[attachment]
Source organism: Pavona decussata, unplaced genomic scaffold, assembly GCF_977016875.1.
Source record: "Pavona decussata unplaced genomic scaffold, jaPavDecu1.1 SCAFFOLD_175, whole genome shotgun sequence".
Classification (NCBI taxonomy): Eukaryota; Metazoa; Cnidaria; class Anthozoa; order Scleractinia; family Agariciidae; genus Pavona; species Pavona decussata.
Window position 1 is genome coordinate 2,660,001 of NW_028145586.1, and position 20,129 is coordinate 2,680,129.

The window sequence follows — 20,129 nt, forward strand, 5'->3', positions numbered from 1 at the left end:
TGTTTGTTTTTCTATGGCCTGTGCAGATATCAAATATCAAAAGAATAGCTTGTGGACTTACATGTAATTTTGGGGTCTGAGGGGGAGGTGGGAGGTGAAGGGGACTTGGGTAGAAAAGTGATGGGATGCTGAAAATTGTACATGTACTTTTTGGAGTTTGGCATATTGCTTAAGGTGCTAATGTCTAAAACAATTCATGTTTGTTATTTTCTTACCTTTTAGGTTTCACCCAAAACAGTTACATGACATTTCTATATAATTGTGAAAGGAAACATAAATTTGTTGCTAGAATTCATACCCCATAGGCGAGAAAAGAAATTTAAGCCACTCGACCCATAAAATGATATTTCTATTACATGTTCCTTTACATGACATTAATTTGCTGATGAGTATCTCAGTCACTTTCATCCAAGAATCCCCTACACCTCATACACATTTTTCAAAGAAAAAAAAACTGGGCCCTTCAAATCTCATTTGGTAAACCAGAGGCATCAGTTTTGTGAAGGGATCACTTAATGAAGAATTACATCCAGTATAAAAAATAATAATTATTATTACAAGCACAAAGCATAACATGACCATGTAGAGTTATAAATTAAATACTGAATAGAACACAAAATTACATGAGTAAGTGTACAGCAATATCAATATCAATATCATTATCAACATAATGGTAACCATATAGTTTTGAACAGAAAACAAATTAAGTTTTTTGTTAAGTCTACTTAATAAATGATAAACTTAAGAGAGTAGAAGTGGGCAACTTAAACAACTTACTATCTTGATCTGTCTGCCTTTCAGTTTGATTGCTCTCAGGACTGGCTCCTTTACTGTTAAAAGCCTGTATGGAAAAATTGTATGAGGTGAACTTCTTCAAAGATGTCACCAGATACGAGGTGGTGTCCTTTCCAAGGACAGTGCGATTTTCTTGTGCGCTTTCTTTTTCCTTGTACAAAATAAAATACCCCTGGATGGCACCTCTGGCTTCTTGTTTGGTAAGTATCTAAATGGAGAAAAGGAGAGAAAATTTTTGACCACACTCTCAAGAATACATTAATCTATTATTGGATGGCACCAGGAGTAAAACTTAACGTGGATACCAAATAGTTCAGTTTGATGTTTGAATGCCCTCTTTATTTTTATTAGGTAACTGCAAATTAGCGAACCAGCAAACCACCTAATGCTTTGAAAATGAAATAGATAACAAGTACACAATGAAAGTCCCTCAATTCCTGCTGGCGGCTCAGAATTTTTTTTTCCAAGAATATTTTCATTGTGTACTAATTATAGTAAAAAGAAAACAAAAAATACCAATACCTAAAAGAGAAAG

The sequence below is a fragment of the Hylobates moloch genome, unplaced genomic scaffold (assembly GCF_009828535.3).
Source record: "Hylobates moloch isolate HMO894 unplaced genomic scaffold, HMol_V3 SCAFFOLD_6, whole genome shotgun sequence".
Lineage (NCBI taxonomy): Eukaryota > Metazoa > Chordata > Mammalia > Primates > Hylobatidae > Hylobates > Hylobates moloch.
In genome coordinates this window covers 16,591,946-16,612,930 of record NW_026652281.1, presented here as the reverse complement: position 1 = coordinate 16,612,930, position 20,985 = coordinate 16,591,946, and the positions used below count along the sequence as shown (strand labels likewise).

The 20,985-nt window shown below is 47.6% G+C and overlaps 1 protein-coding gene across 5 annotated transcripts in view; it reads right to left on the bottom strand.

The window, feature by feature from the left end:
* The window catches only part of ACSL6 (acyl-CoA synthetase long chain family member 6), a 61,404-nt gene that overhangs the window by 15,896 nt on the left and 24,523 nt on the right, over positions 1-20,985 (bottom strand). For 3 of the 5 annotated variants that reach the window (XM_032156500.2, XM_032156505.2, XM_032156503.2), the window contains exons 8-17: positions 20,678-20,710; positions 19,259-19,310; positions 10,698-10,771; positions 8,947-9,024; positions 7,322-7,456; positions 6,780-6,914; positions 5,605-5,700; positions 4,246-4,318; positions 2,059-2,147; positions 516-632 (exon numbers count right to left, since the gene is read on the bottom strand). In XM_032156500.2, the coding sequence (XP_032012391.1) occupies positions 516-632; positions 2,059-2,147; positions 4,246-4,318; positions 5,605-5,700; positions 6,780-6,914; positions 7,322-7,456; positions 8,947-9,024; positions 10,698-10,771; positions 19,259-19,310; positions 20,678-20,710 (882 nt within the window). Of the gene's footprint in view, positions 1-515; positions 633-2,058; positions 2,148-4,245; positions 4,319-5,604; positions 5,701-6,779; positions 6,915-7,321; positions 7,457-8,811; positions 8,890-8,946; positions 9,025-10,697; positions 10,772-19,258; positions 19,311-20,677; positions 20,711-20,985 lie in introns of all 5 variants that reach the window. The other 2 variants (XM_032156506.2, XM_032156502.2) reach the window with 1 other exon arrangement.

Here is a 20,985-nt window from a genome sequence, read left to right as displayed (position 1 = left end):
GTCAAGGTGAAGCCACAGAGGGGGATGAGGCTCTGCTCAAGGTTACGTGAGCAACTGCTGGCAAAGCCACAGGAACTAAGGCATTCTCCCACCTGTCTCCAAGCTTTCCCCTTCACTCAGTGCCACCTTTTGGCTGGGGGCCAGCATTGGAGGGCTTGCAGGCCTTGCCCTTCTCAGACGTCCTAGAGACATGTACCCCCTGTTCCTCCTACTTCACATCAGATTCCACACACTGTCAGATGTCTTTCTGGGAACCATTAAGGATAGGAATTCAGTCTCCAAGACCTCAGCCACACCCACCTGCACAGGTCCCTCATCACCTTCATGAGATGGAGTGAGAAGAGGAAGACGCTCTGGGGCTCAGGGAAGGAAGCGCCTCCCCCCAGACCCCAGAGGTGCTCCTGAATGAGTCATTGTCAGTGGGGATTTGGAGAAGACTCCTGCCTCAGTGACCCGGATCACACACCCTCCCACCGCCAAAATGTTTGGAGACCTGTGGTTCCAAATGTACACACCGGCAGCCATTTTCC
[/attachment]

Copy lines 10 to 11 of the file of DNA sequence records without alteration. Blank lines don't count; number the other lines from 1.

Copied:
In genome coordinates this window covers 16,591,946-16,612,930 of record NW_026652281.1, presented here as the reverse complement: position 1 = coordinate 16,612,930, position 20,985 = coordinate 16,591,946, and the positions used below count along the sequence as shown (strand labels likewise).

The 20,985-nt window shown below is 47.6% G+C and overlaps 1 protein-coding gene across 5 annotated transcripts in view; it reads right to left on the bottom strand.